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Saturday, 27 March 2010

Arts for Arts Sake

I'm a big art fan and part-time collector, when the funds allow. Some of my personal favourite artists are Banksy, Jamie Reid and Eric GIll; all three of whom I am proud to own. One of my first forays into the art world was way back as a teenager; aged just 17, I had been working at Toys R Us in Oxford. Having saved up all my hard earned pennies (£3.20 p/h if I remember correctly), I faced a tough choice: Go with the rest of the lads from my football club to Magaluf for a week of sun, sangria and, well, you get the point... or purchase a couple of pieces of art I had seen at an auction preview in London a few weeks previously. 

After much deliberation, I decided that my heart was in the art, so I got the train down to London to bid in my first ever auction. Thankfully, the lot came in lower than expected and I walked away with two original Jamie Reid posters; One promotional poster for God Save The Queen. The other was a very limited edition poster that came with the first pressing of Never Mind The Bollocks... Now I was a proud owner of my first original pieces of art! Since then, I've made some further ventures into the art field, most notably buying a Banksy print for £30 in 2002 (the art equivalent of the Port Ellen Feis Ile from 2008). 

The God Save The Queen poster has long gone, used to fund various excursions and my University degree (any Scottish reader who studied in Scotland wouldn't understand the concept of paying for Further Education, not that we're bitter down here in England at all...!) but the NMTB poster is still with me, a reminder of all that hard work in the Toys R Us warehouse and a marker as to my first ever art purchase.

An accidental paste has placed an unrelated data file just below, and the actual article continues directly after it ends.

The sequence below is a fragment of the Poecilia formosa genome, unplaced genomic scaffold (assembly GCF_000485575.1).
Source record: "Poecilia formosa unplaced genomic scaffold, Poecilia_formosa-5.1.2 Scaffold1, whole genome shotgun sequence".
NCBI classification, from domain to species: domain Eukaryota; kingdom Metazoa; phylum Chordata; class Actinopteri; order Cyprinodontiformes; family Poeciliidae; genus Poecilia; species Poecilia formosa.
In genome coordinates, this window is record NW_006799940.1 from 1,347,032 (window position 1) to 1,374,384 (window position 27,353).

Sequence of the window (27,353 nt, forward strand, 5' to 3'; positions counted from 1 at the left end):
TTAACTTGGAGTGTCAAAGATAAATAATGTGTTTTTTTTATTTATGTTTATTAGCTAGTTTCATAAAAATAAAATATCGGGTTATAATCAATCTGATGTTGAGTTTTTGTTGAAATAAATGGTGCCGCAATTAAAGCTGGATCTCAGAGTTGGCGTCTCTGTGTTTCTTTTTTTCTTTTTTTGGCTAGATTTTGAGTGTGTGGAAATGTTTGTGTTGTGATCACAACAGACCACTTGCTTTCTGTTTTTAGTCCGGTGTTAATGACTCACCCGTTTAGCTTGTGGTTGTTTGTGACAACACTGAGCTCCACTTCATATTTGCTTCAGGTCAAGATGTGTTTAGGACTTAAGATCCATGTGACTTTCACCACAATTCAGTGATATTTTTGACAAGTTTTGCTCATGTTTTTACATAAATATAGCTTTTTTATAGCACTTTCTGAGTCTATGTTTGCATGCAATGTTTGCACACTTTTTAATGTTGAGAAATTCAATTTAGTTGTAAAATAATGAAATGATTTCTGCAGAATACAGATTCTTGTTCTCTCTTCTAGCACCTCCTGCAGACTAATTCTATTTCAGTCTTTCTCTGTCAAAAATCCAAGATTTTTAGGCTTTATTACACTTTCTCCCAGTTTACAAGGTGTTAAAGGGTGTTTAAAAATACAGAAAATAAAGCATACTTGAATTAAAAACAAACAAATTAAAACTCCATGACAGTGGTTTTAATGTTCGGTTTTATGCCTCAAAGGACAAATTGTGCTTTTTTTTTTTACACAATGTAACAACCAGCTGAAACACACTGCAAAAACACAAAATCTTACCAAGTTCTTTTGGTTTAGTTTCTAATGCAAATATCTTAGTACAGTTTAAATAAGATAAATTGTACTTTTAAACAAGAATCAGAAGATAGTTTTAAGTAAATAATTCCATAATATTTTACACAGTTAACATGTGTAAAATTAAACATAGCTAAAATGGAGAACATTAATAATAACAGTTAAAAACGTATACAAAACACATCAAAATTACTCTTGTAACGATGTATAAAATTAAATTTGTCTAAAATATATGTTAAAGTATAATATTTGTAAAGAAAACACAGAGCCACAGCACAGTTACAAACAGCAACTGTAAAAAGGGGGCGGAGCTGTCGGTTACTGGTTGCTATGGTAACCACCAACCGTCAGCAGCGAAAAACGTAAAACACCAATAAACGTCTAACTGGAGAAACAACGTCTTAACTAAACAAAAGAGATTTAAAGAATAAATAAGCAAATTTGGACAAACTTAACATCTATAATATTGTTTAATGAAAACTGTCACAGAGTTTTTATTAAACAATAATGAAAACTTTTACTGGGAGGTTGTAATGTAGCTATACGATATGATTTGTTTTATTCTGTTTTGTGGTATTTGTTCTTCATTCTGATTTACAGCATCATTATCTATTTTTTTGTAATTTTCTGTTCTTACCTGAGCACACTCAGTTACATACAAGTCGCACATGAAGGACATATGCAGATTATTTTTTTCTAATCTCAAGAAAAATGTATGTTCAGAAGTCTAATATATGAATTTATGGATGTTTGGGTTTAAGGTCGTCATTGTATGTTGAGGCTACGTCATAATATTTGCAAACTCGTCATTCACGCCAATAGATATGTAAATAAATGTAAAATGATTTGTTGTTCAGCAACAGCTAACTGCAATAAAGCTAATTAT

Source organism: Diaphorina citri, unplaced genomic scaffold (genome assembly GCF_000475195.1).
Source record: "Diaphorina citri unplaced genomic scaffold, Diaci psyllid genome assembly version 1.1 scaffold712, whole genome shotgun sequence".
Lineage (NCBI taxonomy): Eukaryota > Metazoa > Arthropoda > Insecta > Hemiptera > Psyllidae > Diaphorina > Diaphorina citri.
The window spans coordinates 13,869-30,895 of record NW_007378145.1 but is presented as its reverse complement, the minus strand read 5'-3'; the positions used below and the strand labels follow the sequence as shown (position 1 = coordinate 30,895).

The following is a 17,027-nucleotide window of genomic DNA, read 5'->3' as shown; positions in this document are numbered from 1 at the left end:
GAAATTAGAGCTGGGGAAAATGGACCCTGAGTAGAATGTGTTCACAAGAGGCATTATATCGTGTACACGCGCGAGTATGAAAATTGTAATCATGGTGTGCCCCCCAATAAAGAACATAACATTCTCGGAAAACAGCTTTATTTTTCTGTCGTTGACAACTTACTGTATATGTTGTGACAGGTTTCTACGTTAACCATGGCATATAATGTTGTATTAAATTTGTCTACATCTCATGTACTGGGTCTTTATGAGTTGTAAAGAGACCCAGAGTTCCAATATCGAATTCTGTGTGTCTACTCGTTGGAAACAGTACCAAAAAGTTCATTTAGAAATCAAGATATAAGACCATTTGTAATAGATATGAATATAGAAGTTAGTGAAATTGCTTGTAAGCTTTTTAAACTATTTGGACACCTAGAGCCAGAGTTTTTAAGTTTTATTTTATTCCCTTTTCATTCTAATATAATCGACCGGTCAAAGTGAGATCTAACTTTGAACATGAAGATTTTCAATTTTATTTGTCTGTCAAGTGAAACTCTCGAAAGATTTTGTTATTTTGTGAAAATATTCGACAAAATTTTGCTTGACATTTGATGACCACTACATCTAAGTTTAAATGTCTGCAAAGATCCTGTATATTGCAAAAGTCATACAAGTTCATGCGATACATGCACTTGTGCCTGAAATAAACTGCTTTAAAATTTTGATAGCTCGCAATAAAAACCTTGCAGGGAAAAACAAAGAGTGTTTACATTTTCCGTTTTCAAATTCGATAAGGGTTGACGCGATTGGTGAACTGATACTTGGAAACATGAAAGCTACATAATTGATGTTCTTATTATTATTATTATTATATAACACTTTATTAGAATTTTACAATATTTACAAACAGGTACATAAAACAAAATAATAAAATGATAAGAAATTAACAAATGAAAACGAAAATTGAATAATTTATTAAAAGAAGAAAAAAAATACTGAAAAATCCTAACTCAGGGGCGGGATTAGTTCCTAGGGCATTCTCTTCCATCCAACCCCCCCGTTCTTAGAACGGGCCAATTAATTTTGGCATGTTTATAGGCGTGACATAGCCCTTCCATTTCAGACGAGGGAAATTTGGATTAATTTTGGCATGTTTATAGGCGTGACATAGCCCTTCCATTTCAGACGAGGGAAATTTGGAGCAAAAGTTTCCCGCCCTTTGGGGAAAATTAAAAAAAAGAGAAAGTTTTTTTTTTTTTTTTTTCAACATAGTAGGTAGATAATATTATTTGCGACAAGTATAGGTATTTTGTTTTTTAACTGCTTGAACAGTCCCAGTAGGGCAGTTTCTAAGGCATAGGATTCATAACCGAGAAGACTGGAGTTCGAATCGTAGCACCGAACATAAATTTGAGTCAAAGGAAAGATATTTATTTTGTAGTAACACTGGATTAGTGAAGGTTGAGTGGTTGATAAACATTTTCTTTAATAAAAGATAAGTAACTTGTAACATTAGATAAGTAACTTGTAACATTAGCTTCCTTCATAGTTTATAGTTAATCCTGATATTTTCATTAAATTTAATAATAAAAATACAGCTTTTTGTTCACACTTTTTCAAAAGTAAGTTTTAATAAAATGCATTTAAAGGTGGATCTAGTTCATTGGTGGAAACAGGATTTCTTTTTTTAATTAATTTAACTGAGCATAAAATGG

I was reminded of these fond times when a press release and sample dropped through my doormat this week. It was for the Dalmore Mackenzie. A limited edition whisky from @the_nose himself, Richard Paterson. If you purchase one of these 3,000-only bottles, you are given the option to send away for a complimentary print of a famous Scottish painting; ‘Fury of the Stag’ painted in 1786 by Benjamin West. The bottling has been done to raise money for the The Clan Mackenzie Society of Scotland & The UK and will retail at around £100. 

Not art-for-art's sake, but art for a good cause. Hats off all round.

The Dalmore Mackenzie - 17 Years Old (11 in ex-Bourbon / 6 Years in fresh Port Pipes) - 46% Vol

Nose: Quite a fresh nose, with some plum-like notes, dark chocolate truffles & mint. A touch of other green herbs, such as basil and thyme. Very pleasant indeed.

Palate: Coffee notes, more of the dark chocolate truffles and lemon / lime zest as it sits for a while on the palate. Warming and tasty.

Finish: Toffee, oranges / mandarin. Long with hints of spices. Very nice indeed.

Overall: This is a really nice dram. Sometimes I find Dalmore can drown with a little too much much sherry finishing, but the port pipes used in the creation of this dram have done an excellent job rounding the whisky and adding just enough fruit and spice to the palate. Good work.